Beth Gibbons Lives Outgrown Review: Portishead singer makes stunning solo debut

Thirty years after the release of Portishead’s debut, Beth Gibbons finally makes her first solo album.

Beth Gibbons 2024

by Victoria Segal |
Updated on

Beth Gibbons

Lives Outgrown


“GOD KNOWS how I adore life,” sang Beth Gibbons on Mysteries, the opening track on Out Of Season, her 2002 collaboration with Talk Talk bassist Paul ‘Rustin Man’ Webb. Such hello-birds-hello-sky sentiment isn’t generally associated with Portishead’s singer – not unless the birds are the kind that circle hungrily overhead and the sky is falling down.

Her sparse output since Out Of Season underlines how her voice has become a prized totem of misery, a gift for those wishing to convey despair, desolation – or just sometimes – fragile hope. Inevitably, she was the presiding dark spirit of Portishead’s starkly contorted 2008 comeback Third, but neither genre nor language obstructed Gibbons’ ability to communicate. When, in 2014, she courageously performed Górecki’s Symphony No. 3 with the Polish National Radio Symphony Orchestra, conducted by Krzysztof Penderecki, it was announced she was learning the piece without speaking “the mother tongue”, finding emotional depth beyond grammar.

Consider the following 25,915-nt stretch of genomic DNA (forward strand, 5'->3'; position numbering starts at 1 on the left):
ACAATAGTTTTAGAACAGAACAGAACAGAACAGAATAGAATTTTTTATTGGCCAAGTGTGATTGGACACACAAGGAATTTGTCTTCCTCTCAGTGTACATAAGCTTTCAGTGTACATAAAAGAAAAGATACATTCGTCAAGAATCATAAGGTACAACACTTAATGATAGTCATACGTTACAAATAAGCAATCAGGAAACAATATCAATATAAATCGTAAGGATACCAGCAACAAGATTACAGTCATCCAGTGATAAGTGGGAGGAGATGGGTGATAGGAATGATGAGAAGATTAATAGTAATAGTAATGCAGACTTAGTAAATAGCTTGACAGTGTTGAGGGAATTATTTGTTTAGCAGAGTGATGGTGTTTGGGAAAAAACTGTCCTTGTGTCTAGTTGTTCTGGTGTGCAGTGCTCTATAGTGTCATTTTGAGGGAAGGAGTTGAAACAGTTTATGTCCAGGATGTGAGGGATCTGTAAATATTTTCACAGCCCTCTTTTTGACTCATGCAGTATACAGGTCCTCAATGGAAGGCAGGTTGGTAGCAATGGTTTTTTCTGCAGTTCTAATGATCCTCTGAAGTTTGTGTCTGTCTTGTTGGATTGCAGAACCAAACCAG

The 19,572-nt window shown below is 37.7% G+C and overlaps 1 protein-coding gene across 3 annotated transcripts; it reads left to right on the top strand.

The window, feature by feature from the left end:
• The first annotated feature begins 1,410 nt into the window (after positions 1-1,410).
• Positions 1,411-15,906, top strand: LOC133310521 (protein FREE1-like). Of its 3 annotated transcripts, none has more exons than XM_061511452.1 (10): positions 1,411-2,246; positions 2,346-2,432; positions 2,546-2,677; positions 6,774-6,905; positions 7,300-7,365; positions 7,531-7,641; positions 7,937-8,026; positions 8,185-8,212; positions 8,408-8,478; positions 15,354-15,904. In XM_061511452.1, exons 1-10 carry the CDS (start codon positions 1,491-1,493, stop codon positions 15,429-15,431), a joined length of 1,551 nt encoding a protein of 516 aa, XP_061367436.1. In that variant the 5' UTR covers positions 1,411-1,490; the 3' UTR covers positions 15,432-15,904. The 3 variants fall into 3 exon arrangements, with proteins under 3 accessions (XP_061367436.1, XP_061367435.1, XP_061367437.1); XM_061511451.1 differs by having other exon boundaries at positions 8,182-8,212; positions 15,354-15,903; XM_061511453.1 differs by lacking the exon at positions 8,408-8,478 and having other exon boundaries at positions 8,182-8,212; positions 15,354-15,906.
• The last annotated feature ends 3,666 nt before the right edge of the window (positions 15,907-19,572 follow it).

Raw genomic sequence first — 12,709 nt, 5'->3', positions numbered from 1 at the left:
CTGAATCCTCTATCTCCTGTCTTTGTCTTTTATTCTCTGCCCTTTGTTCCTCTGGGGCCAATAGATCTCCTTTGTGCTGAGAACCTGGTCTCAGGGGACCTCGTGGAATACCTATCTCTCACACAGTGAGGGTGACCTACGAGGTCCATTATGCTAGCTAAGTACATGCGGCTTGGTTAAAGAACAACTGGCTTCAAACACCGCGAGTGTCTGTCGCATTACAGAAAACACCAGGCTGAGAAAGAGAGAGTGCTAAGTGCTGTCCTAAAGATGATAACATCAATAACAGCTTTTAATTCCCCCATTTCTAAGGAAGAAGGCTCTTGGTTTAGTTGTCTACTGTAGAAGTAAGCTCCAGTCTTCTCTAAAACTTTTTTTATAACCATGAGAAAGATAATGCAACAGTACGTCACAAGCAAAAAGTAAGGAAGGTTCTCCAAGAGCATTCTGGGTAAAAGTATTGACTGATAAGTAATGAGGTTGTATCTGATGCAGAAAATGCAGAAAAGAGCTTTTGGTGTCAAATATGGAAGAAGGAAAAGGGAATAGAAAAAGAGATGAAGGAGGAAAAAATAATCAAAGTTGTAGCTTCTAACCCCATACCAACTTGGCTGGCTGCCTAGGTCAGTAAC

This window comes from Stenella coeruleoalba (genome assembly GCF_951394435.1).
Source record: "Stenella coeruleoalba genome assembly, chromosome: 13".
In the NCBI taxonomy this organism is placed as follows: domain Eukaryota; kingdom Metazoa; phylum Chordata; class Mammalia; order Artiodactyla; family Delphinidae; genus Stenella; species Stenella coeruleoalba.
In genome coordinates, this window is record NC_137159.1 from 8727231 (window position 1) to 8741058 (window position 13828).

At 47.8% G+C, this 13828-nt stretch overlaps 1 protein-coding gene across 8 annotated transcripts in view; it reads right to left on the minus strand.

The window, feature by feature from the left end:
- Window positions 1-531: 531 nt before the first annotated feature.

That same year, she guested with Bristol metal band Gonga on their version of Black Sabbath (or, as they rightly preferred, “Black Sabbeth”). In 2022, she sang on Mother I Sober, the raw dissection of intergenerational trauma on Kendrick Lamar’s album Mr. Morale And The Big Steppers, while last year she covered Joy Division and David Bowie with Afghan girl group Miraculous Love Kids.

With Lives Outgrown, though, she is officially (if not literally) alone, her first solo album carving a path through its own Lonesome Valley. Recorded with Talk Talk drummer Lee Harris and producer James Ford (on an incongruous hot streak after working with Arctic Monkeys, Blur, Depeche Mode and Pet Shop Boys on their latest records), it has taken 10 years to emerge, a fitting span of time for an album so profoundly concerned with its passing. Despite her habitual elusiveness, Gibbons has stepped out to explain that these are songs shadowed by death, songs that deal with loss, grief and the menopause – a life-phase she describes as a “massive audit” that “cuts you at the knees”. In other words, Lives Outgrown asks – back to Black Sabbath – “what is this that stands before me?”